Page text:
Asunto(s)
Pesos y Medidas Corporales/estadística & datos numéricos , Mortalidad del Niño/tendencias , Países en Desarrollo/estadística & datos numéricos , Mortalidad Infantil/tendencias , Mortalidad Prematura/tendencias , Estatura , Niño , Preescolar , Demografía , Femenino , Humanos , Renta , Lactante , Recién Nacido , Masculino , Delgadez
15.
Zhonghua Liu Xing Bing Xue Za Zhi ; 40(4): 400-405, 2019 Apr 10.
Artículo en Chino | MEDLINE | ID: mdl-31006198

RESUMEN

Objectives: To analyze the status quo and trends on the burden of cerebrovascular diseases between 1990 and 2016 in China. Methods: Morbidity mortality, years of life lost (YLL), years of lived with disability (YLD) and disability-adjusted life year (DALY) related to cerebrovascular diseases between 1990 and 2016, were collated and analyzed, according to the results of the Global Burden of Diseases Study 2016 (GBD 2016). Numbers on incidence and morbidity were used to assess the incidence of diseases, while the numbers of death and mortality were used to assess the death of diseases. Years of life lost due to premature death (YLL), years lost due to disability (YLD) and disability-adjusted life year (DALY) were used to assess the burden of diseases. Changing trend on the burden of cerebrovascular disease from 1990 to 2016 was also analyzed. Results: In 2016 and 1990, the numbers of new cases/morbidity and the number of deaths/mortality on cerebrovascular diseases in the country showed an upward trend. Rates regarding YLL and DALY on cerebrovascular diseases remained stable from 1990 to 2016, however, the YLD rate showed a slow upward trend. The changing rate of DALY was mainly influenced by YLL. Both DALY and YLL crude rates in males showed a slow upward trend, with the highest DALY rate appearing in the ≥70 age group. Disease burden on males was heavier than that of the females and in the 50-60 age group, which taking the largest proportion. As for the composition in DALY, YLL appearing much larger than YLD and slowly increasing. Analysis on the subtypes of diseases, proportions of YLL and DALY in hemorrhagic stroke were greater than that in ischemic stroke while the proportion of YLD in ischemic stroke was in the opposite. Conclusions: The burden of disease on cerebrovascular diseases remained heavy and the differences appeared in age, gender and subtypes of diseases. Our findings called for the adoption of measures including screening, intervention and rehabilitation to be taken on target populations, in order to reduce the burden on both individuals and the society.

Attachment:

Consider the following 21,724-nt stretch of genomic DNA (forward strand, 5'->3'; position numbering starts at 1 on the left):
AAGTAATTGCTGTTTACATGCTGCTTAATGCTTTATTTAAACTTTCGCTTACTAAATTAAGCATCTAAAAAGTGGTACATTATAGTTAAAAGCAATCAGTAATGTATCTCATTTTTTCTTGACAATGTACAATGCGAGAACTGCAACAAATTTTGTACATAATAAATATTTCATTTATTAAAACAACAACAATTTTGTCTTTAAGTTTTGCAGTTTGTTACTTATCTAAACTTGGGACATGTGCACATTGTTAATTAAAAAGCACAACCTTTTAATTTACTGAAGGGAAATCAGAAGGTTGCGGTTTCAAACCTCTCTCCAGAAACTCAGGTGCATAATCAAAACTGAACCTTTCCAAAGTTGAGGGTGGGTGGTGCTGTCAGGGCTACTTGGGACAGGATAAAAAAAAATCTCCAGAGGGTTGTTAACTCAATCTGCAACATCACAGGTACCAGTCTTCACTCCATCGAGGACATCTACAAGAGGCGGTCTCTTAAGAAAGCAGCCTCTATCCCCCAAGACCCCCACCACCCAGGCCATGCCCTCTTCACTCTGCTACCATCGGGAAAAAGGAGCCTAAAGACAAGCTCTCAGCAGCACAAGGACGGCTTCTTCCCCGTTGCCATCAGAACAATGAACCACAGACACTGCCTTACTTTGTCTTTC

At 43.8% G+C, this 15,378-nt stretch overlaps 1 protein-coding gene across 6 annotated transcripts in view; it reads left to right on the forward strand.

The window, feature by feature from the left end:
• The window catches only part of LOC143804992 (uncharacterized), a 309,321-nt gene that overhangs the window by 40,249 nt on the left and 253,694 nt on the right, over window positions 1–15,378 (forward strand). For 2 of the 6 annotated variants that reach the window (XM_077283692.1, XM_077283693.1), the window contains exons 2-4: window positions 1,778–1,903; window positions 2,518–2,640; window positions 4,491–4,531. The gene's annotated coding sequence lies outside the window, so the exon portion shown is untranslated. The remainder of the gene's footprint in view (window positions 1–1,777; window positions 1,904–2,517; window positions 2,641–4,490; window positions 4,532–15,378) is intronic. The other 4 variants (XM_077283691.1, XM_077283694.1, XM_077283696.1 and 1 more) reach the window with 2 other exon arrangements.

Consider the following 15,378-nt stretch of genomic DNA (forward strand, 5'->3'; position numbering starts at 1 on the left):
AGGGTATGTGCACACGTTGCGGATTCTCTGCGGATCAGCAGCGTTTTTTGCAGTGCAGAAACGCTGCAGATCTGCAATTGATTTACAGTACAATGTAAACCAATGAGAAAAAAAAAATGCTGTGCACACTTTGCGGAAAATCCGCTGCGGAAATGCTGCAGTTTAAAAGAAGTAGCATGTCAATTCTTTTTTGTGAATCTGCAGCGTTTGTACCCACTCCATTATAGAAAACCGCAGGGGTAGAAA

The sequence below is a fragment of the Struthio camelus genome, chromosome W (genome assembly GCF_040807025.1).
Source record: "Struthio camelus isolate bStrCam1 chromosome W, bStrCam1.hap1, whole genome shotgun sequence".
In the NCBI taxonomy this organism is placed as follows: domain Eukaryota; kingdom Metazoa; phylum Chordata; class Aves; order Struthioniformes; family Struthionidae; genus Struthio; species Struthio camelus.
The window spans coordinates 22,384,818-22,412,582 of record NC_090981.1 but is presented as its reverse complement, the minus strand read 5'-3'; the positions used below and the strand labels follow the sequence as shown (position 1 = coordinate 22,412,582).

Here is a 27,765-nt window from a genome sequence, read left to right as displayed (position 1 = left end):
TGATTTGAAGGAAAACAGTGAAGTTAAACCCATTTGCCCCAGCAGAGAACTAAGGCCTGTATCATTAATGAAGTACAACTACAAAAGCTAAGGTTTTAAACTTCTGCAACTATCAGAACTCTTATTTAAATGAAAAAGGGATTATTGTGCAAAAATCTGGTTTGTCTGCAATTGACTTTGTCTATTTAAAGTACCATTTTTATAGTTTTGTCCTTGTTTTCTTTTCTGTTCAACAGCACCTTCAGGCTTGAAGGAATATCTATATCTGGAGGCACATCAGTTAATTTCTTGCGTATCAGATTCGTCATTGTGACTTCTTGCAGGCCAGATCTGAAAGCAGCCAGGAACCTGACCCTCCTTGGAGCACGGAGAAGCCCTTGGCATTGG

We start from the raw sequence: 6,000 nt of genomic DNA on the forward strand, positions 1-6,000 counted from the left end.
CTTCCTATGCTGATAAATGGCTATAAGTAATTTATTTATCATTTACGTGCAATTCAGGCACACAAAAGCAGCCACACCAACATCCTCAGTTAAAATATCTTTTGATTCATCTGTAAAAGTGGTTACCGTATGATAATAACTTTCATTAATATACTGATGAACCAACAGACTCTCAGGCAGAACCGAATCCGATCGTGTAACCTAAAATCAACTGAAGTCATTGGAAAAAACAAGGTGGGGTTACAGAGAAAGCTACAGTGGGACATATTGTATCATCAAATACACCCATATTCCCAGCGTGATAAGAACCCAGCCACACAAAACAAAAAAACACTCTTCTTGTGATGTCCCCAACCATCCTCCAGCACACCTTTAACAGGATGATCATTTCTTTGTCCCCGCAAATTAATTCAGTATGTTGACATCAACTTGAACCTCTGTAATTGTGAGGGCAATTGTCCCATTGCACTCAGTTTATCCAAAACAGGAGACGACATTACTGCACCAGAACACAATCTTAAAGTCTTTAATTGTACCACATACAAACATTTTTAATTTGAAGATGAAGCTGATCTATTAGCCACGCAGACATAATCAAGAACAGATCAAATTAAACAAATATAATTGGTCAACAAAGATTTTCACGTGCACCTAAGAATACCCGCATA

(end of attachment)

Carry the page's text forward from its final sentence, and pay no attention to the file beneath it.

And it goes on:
Asunto(s)
Trastornos Cerebrovasculares/mortalidad , Costo de Enfermedad , Personas con Discapacidad/estadística & datos numéricos , Mortalidad Prematura , Adulto , Distribución por Edad , Anciano , Anciano de 80 o más Años , Trastornos Cerebrovasculares/etnología , China/epidemiología , Femenino , Humanos , Masculino , Persona de Mediana Edad , Mortalidad/tendencias , Mortalidad Prematura/etnología , Mortalidad Prematura/tendencias , Años de Vida Ajustados por Calidad de Vida
16.
BMC Public Health ; 19(1): 418, 2019 Apr 18.
Artículo en Inglés | MEDLINE | ID: mdl-30999882

RESUMEN